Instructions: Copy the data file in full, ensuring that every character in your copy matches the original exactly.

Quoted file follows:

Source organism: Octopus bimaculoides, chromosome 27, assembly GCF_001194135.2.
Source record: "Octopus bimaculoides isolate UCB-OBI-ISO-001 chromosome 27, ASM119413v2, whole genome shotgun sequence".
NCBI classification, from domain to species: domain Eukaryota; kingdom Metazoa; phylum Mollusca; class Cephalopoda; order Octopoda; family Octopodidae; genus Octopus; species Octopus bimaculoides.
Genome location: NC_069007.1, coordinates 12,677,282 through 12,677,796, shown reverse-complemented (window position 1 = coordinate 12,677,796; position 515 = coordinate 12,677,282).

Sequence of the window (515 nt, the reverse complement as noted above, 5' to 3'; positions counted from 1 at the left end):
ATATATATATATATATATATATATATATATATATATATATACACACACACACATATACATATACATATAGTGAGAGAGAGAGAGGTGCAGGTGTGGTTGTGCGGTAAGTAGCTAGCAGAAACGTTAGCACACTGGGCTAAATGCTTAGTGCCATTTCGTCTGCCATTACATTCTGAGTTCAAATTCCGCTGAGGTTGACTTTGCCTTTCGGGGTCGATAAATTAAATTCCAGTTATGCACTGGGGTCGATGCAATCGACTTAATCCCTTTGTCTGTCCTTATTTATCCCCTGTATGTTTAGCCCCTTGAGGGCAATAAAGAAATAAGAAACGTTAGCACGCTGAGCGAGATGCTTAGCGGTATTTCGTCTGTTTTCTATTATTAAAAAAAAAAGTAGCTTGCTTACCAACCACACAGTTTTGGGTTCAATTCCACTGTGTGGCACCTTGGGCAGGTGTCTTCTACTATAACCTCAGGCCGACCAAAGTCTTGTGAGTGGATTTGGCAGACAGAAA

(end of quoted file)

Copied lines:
Source organism: Octopus bimaculoides, chromosome 27, assembly GCF_001194135.2.
Source record: "Octopus bimaculoides isolate UCB-OBI-ISO-001 chromosome 27, ASM119413v2, whole genome shotgun sequence".
NCBI classification, from domain to species: domain Eukaryota; kingdom Metazoa; phylum Mollusca; class Cephalopoda; order Octopoda; family Octopodidae; genus Octopus; species Octopus bimaculoides.
Genome location: NC_069007.1, coordinates 12,677,282 through 12,677,796, shown reverse-complemented (window position 1 = coordinate 12,677,796; position 515 = coordinate 12,677,282).

Sequence of the window (515 nt, the reverse complement as noted above, 5' to 3'; positions counted from 1 at the left end):
ATATATATATATATATATATATATATATATATATATATATACACACACACACATATACATATACATATAGTGAGAGAGAGAGAGGTGCAGGTGTGGTTGTGCGGTAAGTAGCTAGCAGAAACGTTAGCACACTGGGCTAAATGCTTAGTGCCATTTCGTCTGCCATTACATTCTGAGTTCAAATTCCGCTGAGGTTGACTTTGCCTTTCGGGGTCGATAAATTAAATTCCAGTTATGCACTGGGGTCGATGCAATCGACTTAATCCCTTTGTCTGTCCTTATTTATCCCCTGTATGTTTAGCCCCTTGAGGGCAATAAAGAAATAAGAAACGTTAGCACGCTGAGCGAGATGCTTAGCGGTATTTCGTCTGTTTTCTATTATTAAAAAAAAAAGTAGCTTGCTTACCAACCACACAGTTTTGGGTTCAATTCCACTGTGTGGCACCTTGGGCAGGTGTCTTCTACTATAACCTCAGGCCGACCAAAGTCTTGTGAGTGGATTTGGCAGACAGAAA